What Is Change Management?

What is Change Management? Change is the one constant in business, and Change Management is a process that ensures people are able to embrace organizational change successfully. People comprise organizations and they will make or break the success of an initiative – whether it be a merger or acquisition or the implementation of a new process or workflow.

Change Management

Change Management Definition

To us, the change management (CM) definition is simple: change management is the systematic approach to managing change that impacts people.

There is both individual change management and organizational change management. Both are crucial to the success of managing change effectively (e.g., implementing significant projects or changes within an organization). See the below table for common steps in the change management process.

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Change Management Process

  1. Define

    • Problem
    • Ideal Solution(s)
    • Scope
    • Analysis
    • Stakeholders Align Expectations & Perceptions Risks Costs
  2. Plan

    • Steps
    • Communication
    • Process Modeling
  3. Execute

    • Measure / Reporting
    • Tools
  4. Reinforce

    • KPIs
    • Rectify Pain Points
    • Address Fears
    • Tweak Plan & Processes

Change Management Process

The case for change management is strong, and if you are a consultant or plan to be one, understanding its use and how to apply it with your clients is a must. A benchmark study by Prosci documents a strong correlation between change management and meeting and exceeding expectations.

According to Prosci, “Data from the 2013 benchmarking study showed that 96% of participants with excellent change management met or exceeded objectives, while only 16% of those with poor change management met or exceeded objectives”. Statistics like these underscore why effective change management is a necessary component to success in today’s business environment.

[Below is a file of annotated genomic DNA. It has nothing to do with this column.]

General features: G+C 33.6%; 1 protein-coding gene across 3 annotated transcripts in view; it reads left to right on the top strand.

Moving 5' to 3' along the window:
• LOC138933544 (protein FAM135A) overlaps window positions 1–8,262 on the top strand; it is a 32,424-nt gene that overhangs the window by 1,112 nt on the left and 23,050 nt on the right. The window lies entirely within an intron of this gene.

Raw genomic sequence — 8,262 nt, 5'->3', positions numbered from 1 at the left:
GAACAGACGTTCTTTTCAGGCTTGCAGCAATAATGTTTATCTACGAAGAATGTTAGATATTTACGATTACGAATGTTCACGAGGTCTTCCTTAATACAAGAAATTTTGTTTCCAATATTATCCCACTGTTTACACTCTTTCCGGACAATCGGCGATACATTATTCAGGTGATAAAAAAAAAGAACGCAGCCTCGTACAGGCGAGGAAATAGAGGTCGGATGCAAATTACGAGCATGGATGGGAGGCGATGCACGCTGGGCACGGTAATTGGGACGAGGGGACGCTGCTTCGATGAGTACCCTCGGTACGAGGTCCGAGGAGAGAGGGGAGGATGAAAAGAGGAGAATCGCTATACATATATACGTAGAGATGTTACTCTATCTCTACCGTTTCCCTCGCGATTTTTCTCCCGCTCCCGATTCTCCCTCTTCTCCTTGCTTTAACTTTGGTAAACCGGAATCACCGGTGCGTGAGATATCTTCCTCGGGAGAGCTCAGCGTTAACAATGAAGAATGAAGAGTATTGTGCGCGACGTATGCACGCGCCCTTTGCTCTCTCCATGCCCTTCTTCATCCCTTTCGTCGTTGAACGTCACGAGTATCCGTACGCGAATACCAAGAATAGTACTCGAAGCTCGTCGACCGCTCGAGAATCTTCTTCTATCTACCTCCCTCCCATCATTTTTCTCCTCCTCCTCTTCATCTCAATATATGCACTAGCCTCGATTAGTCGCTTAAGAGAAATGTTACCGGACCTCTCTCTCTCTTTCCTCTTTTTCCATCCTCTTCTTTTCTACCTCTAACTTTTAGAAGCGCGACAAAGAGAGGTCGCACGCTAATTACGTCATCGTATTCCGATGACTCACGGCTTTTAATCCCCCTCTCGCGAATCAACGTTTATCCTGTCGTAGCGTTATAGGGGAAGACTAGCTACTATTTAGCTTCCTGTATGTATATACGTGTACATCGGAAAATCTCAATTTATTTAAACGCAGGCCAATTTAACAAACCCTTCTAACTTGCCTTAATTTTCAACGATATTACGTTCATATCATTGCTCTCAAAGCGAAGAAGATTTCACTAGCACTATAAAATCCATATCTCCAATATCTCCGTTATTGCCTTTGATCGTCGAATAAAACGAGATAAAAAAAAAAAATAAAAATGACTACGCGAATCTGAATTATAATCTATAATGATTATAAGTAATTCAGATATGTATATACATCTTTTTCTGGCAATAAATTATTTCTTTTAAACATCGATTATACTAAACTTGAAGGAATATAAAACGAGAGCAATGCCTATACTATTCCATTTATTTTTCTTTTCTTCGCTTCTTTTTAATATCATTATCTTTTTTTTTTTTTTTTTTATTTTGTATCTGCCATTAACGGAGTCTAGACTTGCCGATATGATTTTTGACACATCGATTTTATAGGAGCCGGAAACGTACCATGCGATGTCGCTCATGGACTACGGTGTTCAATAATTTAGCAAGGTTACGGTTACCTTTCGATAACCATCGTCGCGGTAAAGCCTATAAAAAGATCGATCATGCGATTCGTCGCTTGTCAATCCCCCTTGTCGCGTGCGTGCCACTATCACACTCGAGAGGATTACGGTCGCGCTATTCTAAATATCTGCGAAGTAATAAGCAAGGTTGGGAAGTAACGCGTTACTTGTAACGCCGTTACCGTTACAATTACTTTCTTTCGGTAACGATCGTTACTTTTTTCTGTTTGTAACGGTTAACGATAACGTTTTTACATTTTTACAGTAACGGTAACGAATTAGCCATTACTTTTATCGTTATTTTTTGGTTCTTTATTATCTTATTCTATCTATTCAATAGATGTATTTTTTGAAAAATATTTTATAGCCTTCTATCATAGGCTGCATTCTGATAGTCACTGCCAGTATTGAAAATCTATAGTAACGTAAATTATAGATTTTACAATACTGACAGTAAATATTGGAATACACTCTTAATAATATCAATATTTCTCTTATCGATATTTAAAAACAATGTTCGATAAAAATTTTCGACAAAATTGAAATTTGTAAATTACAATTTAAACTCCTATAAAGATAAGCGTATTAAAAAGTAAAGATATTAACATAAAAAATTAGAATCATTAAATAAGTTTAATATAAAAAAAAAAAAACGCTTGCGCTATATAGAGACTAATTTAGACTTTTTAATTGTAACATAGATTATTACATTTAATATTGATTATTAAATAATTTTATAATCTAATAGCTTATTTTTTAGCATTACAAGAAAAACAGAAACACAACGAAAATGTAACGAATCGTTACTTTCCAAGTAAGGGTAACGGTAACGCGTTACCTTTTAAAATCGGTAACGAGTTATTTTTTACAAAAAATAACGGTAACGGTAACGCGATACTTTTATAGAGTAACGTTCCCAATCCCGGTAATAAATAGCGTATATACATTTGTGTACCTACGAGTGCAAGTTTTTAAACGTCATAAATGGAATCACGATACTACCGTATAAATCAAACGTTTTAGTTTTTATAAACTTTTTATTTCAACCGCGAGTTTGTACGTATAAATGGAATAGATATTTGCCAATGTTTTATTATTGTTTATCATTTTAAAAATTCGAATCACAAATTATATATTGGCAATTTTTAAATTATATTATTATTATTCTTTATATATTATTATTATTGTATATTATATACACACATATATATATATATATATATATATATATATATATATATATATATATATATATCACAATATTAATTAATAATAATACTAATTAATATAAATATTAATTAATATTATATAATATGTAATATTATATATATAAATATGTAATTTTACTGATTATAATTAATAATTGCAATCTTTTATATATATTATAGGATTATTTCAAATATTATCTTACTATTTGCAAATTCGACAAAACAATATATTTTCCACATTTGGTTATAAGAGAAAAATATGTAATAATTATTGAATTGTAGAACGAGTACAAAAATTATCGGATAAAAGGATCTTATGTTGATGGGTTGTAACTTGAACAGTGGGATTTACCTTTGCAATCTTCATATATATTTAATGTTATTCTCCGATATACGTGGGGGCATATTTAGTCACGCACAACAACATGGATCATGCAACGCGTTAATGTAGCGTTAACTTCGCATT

People comprise organizations and for change to be adopted, employees must embrace the reasons behind change. Once embraced, employees can commit to initiatives, even if they cause a mild amount of discomfort.

Change Management Principles

There are 10 commonly accepted change management principles:

  1. Begin at the Top of an Organization

    It is critical that organizational leadership fully supports a change initiative. For any change to be accepted below the officer and executive level of an organization, the executive team and officers must model enthusiasm and support.

  2. Address the People Issues

    Most people do not readily embrace change as it can be threatening to what they know and their perceived stability. Positions may change and new skills must be learned to support changes. This is why a formal change management plan must be created (more on this below) and agreed to by all key stakeholders prior to implementing change.

  3. Explain the WHY

It is critical that each internal area impacted by change understand how it will specifically impact them and why the change is needed. It is far easier for employees to accept and support change when they understand its need. This is why customized messaging for each impacted internal audience is key, as one message does not usually fit all within an organization.